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Social Perception and Social RealityWhy Accuracy Dominates Bias and Self-Fulfilling Prophecy$
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Lee Jussim

Print publication date: 2012

Print ISBN-13: 9780195366600

Published to Oxford Scholarship Online: September 2012

DOI: 10.1093/acprof:oso/9780195366600.001.0001

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PRINTED FROM OXFORD SCHOLARSHIP ONLINE (oxford.universitypressscholarship.com). (c) Copyright Oxford University Press, 2020. All Rights Reserved. An individual user may print out a PDF of a single chapter of a monograph in OSO for personal use. date: 02 December 2020

Introduction

Introduction

How Might Social Beliefs Relate to Social Reality?

Chapter:
(p.3) 1 Introduction
Source:
Social Perception and Social Reality
Author(s):

Lee Jussim

Publisher:
Oxford University Press
DOI:10.1093/acprof:oso/9780195366600.003.0009

This chapter introduces the book. It points out that scientific psychology, and especially my home discipline of social psychology, has a long history of emphasizing the flaws and failings of human judgment and social perception. Next, the chapter identifies three ways that social beliefs can relate to social reality. Beliefs may be accurate (they may reflect or predict social reality without causing that social reality). Beliefs may be self-fulfilling—even when initially false, social beliefs may trigger social interactions that lead to their own confirmation. Beliefs may also bias and distort people’s subsequent judgments (e.g., perceivers may interpret others’ characteristics as supporting their prior beliefs more than is justified). An overview of the rest of the book—which will address how beliefs, expectations, and stereotypes relate to social reality—is then provided. The chapter concludes by stating the main theme of this book: Although biases and self-fulfilling prophecies are undoubtedly real and important social phenomena, the scientific evidence shows that social beliefs such as interpersonal expectancies and even social stereotypes relate to social reality far more because they are accurate than because they are biased or self-fulfilling.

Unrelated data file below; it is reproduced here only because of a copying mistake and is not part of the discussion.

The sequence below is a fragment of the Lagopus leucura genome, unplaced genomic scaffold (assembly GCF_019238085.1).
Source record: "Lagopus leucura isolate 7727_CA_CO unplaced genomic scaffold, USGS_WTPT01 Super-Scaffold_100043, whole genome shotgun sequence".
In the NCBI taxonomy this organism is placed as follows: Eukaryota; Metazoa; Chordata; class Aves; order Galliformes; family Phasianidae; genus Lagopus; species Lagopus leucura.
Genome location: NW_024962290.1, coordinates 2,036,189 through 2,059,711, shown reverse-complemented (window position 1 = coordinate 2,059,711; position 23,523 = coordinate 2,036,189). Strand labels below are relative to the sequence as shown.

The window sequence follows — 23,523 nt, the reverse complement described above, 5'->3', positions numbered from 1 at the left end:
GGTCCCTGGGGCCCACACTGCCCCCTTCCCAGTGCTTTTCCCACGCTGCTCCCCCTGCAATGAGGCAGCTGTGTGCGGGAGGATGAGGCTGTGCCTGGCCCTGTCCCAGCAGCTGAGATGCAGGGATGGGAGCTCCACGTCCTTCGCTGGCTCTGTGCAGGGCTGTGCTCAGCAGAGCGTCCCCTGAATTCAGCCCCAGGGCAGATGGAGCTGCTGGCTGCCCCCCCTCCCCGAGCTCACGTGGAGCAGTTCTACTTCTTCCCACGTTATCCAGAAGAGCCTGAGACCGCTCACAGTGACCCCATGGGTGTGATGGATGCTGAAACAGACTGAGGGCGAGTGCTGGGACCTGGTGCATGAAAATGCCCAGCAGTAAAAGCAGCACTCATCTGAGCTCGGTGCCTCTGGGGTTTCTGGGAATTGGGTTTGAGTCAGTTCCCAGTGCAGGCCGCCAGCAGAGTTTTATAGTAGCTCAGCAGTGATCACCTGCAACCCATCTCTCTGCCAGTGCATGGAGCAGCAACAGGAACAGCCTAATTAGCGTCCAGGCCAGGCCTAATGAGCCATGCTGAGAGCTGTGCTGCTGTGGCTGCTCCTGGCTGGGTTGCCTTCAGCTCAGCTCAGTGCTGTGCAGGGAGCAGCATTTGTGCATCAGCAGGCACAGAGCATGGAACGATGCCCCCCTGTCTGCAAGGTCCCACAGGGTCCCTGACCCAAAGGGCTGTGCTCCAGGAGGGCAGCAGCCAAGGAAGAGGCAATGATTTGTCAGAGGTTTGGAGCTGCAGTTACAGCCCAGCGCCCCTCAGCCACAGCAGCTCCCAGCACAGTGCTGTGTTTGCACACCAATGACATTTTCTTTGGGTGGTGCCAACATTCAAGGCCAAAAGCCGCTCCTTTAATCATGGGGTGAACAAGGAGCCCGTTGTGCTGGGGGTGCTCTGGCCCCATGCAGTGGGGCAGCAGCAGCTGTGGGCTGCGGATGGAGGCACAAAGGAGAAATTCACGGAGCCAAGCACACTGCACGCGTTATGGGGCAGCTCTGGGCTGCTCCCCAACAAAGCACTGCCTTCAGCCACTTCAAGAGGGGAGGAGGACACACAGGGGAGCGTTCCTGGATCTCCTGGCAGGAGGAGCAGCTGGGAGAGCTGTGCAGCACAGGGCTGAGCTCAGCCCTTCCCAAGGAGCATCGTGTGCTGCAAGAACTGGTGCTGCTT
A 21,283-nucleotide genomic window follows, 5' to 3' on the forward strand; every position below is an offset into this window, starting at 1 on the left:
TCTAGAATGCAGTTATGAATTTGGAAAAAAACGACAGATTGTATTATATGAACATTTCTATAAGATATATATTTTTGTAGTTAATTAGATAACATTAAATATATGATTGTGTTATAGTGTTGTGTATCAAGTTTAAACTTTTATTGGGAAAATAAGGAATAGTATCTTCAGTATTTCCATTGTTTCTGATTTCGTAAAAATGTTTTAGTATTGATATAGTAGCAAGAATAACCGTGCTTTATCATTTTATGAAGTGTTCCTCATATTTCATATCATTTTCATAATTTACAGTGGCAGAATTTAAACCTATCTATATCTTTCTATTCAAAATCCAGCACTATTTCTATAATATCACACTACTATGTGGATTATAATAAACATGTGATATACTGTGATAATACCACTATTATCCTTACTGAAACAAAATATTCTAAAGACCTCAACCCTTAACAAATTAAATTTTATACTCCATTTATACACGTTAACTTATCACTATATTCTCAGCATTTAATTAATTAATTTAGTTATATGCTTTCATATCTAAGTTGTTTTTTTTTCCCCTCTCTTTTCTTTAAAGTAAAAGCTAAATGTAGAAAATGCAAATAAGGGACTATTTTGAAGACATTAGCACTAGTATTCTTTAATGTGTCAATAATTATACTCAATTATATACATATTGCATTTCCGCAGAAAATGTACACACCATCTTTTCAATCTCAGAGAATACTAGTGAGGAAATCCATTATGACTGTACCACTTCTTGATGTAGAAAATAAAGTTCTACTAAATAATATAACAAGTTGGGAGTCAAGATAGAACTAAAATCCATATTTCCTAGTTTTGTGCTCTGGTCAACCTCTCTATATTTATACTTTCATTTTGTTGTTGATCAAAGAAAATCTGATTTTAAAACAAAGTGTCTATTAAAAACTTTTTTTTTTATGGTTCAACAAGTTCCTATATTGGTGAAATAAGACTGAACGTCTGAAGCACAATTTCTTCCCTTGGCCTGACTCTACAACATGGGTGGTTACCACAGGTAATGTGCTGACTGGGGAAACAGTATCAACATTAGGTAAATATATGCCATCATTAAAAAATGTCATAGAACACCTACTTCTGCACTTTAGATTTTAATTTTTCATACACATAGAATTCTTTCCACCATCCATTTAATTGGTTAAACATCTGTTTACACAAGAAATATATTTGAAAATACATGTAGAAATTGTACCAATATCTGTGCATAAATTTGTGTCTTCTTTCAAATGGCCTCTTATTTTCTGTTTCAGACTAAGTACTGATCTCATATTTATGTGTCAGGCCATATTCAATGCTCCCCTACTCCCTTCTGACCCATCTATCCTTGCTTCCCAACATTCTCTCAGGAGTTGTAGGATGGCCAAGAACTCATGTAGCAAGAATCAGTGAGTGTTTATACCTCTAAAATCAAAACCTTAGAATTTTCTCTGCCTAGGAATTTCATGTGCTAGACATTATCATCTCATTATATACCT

Keywords:   error, bias, rationality, expectation, expectancy, accuracy, self-fulfilling, prophecy, stereotypes

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